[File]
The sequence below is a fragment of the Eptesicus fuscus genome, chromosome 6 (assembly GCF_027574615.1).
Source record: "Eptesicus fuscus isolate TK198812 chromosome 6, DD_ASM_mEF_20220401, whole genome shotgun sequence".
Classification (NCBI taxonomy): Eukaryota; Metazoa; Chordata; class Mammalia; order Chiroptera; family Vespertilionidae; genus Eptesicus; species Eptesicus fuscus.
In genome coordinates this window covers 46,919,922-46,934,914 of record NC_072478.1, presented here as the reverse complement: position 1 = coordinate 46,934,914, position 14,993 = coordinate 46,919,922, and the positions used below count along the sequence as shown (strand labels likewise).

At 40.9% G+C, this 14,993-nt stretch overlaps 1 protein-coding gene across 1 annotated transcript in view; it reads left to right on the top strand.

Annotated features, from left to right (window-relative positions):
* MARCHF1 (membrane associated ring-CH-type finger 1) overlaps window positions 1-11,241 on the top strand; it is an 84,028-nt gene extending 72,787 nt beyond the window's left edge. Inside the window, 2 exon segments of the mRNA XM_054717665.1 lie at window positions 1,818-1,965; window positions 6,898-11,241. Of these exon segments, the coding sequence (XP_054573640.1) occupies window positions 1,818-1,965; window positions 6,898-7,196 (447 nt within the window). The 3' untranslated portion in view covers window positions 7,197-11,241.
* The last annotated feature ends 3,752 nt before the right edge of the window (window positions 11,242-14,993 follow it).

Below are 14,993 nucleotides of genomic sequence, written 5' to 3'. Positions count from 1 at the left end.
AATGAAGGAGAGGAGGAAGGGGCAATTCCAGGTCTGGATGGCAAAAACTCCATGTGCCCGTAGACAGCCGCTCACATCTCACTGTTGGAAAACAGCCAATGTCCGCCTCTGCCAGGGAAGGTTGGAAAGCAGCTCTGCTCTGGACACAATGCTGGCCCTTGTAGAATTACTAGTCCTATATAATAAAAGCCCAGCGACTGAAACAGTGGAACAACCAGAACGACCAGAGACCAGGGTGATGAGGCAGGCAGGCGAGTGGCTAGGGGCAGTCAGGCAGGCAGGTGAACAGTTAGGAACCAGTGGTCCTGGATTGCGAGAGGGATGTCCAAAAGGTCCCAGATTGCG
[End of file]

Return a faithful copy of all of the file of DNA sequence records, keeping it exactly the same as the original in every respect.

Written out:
The sequence below is a fragment of the Eptesicus fuscus genome, chromosome 6 (assembly GCF_027574615.1).
Source record: "Eptesicus fuscus isolate TK198812 chromosome 6, DD_ASM_mEF_20220401, whole genome shotgun sequence".
Classification (NCBI taxonomy): Eukaryota; Metazoa; Chordata; class Mammalia; order Chiroptera; family Vespertilionidae; genus Eptesicus; species Eptesicus fuscus.
In genome coordinates this window covers 46,919,922-46,934,914 of record NC_072478.1, presented here as the reverse complement: position 1 = coordinate 46,934,914, position 14,993 = coordinate 46,919,922, and the positions used below count along the sequence as shown (strand labels likewise).

At 40.9% G+C, this 14,993-nt stretch overlaps 1 protein-coding gene across 1 annotated transcript in view; it reads left to right on the top strand.

Annotated features, from left to right (window-relative positions):
* MARCHF1 (membrane associated ring-CH-type finger 1) overlaps window positions 1-11,241 on the top strand; it is an 84,028-nt gene extending 72,787 nt beyond the window's left edge. Inside the window, 2 exon segments of the mRNA XM_054717665.1 lie at window positions 1,818-1,965; window positions 6,898-11,241. Of these exon segments, the coding sequence (XP_054573640.1) occupies window positions 1,818-1,965; window positions 6,898-7,196 (447 nt within the window). The 3' untranslated portion in view covers window positions 7,197-11,241.
* The last annotated feature ends 3,752 nt before the right edge of the window (window positions 11,242-14,993 follow it).

Below are 14,993 nucleotides of genomic sequence, written 5' to 3'. Positions count from 1 at the left end.
AATGAAGGAGAGGAGGAAGGGGCAATTCCAGGTCTGGATGGCAAAAACTCCATGTGCCCGTAGACAGCCGCTCACATCTCACTGTTGGAAAACAGCCAATGTCCGCCTCTGCCAGGGAAGGTTGGAAAGCAGCTCTGCTCTGGACACAATGCTGGCCCTTGTAGAATTACTAGTCCTATATAATAAAAGCCCAGCGACTGAAACAGTGGAACAACCAGAACGACCAGAGACCAGGGTGATGAGGCAGGCAGGCGAGTGGCTAGGGGCAGTCAGGCAGGCAGGTGAACAGTTAGGAACCAGTGGTCCTGGATTGCGAGAGGGATGTCCAAAAGGTCCCAGATTGCG